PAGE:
eu·​phu·​ism ˈyü-fyə-ˌwi-zəm How to pronounce euphuism (audio)
: an elegant Elizabethan literary style marked by excessive use of balance, antithesis, and alliteration and by frequent use of similes drawn from mythology and nature
: artificial elegance of language
ˈyü-fyə-wist How to pronounce euphuism (audio)
euphuistic adjective
euphuistically adverb

Did you know?

Nowadays, someone who uses euphuism might be accused of linguistic excess and affectation, but euphuism hasn't always had a negative connotation. When John Lyly employed this verbose form of rhetoric in his prose works Euphues: The Anatomy of Wit (1578) and Euphues and His England (1580), it was a style that appealed to many of his contemporaries. Euphuism comes from the name of the character Euphues, whom Lyly described as a "young gallante, of more wit than wealth, and yet of more wealth than wisdome." The name was probably inspired by a Greek word meaning "witty." The term euphuism came into being to refer to Lyly's (and other writers') style a dozen or so years after his works appeared.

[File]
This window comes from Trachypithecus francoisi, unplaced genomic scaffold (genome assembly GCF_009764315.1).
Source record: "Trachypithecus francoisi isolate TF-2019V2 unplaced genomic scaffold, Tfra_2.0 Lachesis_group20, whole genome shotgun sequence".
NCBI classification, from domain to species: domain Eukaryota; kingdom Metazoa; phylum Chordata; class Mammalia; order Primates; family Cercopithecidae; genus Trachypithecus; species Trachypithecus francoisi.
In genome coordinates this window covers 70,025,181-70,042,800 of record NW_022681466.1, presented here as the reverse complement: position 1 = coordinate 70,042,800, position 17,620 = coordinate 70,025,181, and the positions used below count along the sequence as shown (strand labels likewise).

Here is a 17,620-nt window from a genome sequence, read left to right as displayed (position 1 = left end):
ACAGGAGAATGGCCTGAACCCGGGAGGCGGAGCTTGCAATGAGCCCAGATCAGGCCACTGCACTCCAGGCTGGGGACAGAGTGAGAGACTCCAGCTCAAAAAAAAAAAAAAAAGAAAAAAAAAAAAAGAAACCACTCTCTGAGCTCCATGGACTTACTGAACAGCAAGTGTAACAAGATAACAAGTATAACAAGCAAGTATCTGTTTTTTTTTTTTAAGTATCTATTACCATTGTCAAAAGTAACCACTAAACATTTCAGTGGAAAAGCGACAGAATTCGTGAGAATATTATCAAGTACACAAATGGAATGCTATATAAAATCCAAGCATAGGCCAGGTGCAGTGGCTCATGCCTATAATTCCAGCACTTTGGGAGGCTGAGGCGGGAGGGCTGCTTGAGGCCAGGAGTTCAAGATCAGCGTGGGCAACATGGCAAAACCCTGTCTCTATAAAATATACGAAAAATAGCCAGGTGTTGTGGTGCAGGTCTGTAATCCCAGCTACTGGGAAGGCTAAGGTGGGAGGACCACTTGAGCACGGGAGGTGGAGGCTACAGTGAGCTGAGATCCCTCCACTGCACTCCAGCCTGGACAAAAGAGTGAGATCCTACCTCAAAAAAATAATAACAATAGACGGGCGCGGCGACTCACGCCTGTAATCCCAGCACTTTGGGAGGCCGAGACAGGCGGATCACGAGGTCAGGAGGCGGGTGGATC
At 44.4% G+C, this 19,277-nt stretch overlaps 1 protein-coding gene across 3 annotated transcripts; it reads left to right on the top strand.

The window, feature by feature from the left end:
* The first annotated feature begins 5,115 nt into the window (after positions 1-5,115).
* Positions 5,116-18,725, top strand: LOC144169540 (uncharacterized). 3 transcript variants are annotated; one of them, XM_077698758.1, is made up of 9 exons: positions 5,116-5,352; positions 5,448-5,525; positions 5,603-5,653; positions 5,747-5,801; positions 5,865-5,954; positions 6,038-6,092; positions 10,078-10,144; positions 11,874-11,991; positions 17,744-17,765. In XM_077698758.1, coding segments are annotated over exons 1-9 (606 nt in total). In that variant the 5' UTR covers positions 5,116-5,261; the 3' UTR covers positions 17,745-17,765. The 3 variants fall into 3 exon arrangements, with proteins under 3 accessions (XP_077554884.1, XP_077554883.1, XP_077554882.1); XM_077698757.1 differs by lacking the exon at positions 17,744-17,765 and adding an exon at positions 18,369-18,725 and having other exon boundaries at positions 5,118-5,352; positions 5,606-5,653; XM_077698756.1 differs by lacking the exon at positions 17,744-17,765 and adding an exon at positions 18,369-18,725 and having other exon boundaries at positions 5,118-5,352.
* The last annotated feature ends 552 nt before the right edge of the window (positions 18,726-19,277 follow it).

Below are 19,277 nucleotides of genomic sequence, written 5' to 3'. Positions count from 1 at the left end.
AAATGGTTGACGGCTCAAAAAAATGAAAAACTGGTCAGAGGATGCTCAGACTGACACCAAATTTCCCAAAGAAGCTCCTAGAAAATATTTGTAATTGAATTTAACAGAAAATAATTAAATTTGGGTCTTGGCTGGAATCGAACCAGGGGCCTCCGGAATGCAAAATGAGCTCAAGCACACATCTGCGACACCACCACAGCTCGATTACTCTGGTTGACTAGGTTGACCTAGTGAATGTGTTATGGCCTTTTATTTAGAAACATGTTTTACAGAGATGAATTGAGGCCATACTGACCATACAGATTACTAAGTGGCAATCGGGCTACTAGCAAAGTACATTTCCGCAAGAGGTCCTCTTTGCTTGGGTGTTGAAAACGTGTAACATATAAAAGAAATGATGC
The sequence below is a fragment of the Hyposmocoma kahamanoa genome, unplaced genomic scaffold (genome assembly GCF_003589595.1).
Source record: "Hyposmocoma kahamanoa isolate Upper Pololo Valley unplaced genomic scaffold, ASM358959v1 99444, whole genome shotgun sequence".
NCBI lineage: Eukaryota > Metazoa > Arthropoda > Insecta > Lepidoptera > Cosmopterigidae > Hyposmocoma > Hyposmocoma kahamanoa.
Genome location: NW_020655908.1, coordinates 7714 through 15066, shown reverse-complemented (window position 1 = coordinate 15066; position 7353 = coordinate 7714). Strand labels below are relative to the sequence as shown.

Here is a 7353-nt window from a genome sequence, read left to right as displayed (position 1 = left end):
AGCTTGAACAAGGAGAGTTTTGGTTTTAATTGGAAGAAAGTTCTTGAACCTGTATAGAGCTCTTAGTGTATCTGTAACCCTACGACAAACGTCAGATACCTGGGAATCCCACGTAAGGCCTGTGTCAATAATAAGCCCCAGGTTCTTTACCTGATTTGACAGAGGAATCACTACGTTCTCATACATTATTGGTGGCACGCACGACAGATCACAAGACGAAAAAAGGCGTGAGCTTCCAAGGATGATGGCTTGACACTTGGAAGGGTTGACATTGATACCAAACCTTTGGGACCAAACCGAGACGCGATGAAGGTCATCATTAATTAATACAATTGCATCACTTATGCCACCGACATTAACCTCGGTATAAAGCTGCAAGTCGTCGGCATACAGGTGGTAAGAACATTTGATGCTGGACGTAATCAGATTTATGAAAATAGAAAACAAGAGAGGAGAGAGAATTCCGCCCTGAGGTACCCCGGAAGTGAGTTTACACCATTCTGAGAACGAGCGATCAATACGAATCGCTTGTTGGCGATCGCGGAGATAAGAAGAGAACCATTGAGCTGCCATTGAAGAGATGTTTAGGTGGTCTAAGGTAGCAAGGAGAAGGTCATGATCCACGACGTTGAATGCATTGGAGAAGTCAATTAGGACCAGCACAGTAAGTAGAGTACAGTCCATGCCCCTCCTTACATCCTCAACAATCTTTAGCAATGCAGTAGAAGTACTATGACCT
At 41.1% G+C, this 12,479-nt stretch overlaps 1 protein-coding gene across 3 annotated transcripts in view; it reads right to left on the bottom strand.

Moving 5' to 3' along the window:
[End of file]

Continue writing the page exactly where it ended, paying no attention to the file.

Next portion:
Word History


Euphues, character in prose romances by John Lyly

First Known Use

1592, in the meaning defined at sense 1

Time Traveler
The first known use of euphuism was in 1592


Dictionary Entries Near euphuism

Cite this Entry

“Euphuism.” Dictionary, Merriam-Webster, Accessed 22 May. 2024.

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